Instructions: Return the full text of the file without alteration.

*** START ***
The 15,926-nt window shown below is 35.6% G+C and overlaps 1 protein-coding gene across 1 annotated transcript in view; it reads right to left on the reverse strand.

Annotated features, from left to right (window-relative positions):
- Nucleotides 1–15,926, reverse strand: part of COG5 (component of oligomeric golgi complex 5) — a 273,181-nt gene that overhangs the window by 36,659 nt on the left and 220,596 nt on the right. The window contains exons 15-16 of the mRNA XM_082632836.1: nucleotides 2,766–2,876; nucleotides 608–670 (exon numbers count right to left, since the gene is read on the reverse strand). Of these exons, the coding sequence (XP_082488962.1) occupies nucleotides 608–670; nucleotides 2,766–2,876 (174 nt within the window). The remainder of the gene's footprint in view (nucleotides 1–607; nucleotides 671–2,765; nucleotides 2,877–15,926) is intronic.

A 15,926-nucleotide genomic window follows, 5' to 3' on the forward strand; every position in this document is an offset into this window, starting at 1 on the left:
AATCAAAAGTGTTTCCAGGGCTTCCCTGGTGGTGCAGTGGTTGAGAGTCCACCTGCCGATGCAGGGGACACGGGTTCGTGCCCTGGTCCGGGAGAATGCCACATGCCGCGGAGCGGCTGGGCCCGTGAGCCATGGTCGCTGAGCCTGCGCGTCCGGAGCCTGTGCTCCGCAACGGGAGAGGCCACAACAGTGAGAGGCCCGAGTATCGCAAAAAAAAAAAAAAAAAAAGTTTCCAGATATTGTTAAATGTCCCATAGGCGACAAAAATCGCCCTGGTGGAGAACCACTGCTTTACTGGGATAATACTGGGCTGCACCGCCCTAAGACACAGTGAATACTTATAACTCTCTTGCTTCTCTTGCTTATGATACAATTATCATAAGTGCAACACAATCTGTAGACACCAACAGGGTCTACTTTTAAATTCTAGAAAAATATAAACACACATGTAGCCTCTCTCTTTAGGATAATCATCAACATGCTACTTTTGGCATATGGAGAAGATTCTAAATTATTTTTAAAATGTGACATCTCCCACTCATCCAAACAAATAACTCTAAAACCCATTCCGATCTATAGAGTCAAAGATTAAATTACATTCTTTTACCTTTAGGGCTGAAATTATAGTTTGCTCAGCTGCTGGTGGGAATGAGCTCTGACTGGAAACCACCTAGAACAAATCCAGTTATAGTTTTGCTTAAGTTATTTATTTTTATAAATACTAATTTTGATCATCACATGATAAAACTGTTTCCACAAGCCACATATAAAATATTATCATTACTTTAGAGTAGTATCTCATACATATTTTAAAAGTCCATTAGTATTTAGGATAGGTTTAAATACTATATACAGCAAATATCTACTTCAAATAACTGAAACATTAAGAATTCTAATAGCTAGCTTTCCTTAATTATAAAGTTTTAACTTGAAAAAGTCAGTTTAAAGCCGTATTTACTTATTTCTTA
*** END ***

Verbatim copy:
The 15,926-nt window shown below is 35.6% G+C and overlaps 1 protein-coding gene across 1 annotated transcript in view; it reads right to left on the reverse strand.

Annotated features, from left to right (window-relative positions):
- Nucleotides 1–15,926, reverse strand: part of COG5 (component of oligomeric golgi complex 5) — a 273,181-nt gene that overhangs the window by 36,659 nt on the left and 220,596 nt on the right. The window contains exons 15-16 of the mRNA XM_082632836.1: nucleotides 2,766–2,876; nucleotides 608–670 (exon numbers count right to left, since the gene is read on the reverse strand). Of these exons, the coding sequence (XP_082488962.1) occupies nucleotides 608–670; nucleotides 2,766–2,876 (174 nt within the window). The remainder of the gene's footprint in view (nucleotides 1–607; nucleotides 671–2,765; nucleotides 2,877–15,926) is intronic.

A 15,926-nucleotide genomic window follows, 5' to 3' on the forward strand; every position in this document is an offset into this window, starting at 1 on the left:
AATCAAAAGTGTTTCCAGGGCTTCCCTGGTGGTGCAGTGGTTGAGAGTCCACCTGCCGATGCAGGGGACACGGGTTCGTGCCCTGGTCCGGGAGAATGCCACATGCCGCGGAGCGGCTGGGCCCGTGAGCCATGGTCGCTGAGCCTGCGCGTCCGGAGCCTGTGCTCCGCAACGGGAGAGGCCACAACAGTGAGAGGCCCGAGTATCGCAAAAAAAAAAAAAAAAAAAGTTTCCAGATATTGTTAAATGTCCCATAGGCGACAAAAATCGCCCTGGTGGAGAACCACTGCTTTACTGGGATAATACTGGGCTGCACCGCCCTAAGACACAGTGAATACTTATAACTCTCTTGCTTCTCTTGCTTATGATACAATTATCATAAGTGCAACACAATCTGTAGACACCAACAGGGTCTACTTTTAAATTCTAGAAAAATATAAACACACATGTAGCCTCTCTCTTTAGGATAATCATCAACATGCTACTTTTGGCATATGGAGAAGATTCTAAATTATTTTTAAAATGTGACATCTCCCACTCATCCAAACAAATAACTCTAAAACCCATTCCGATCTATAGAGTCAAAGATTAAATTACATTCTTTTACCTTTAGGGCTGAAATTATAGTTTGCTCAGCTGCTGGTGGGAATGAGCTCTGACTGGAAACCACCTAGAACAAATCCAGTTATAGTTTTGCTTAAGTTATTTATTTTTATAAATACTAATTTTGATCATCACATGATAAAACTGTTTCCACAAGCCACATATAAAATATTATCATTACTTTAGAGTAGTATCTCATACATATTTTAAAAGTCCATTAGTATTTAGGATAGGTTTAAATACTATATACAGCAAATATCTACTTCAAATAACTGAAACATTAAGAATTCTAATAGCTAGCTTTCCTTAATTATAAAGTTTTAACTTGAAAAAGTCAGTTTAAAGCCGTATTTACTTATTTCTTA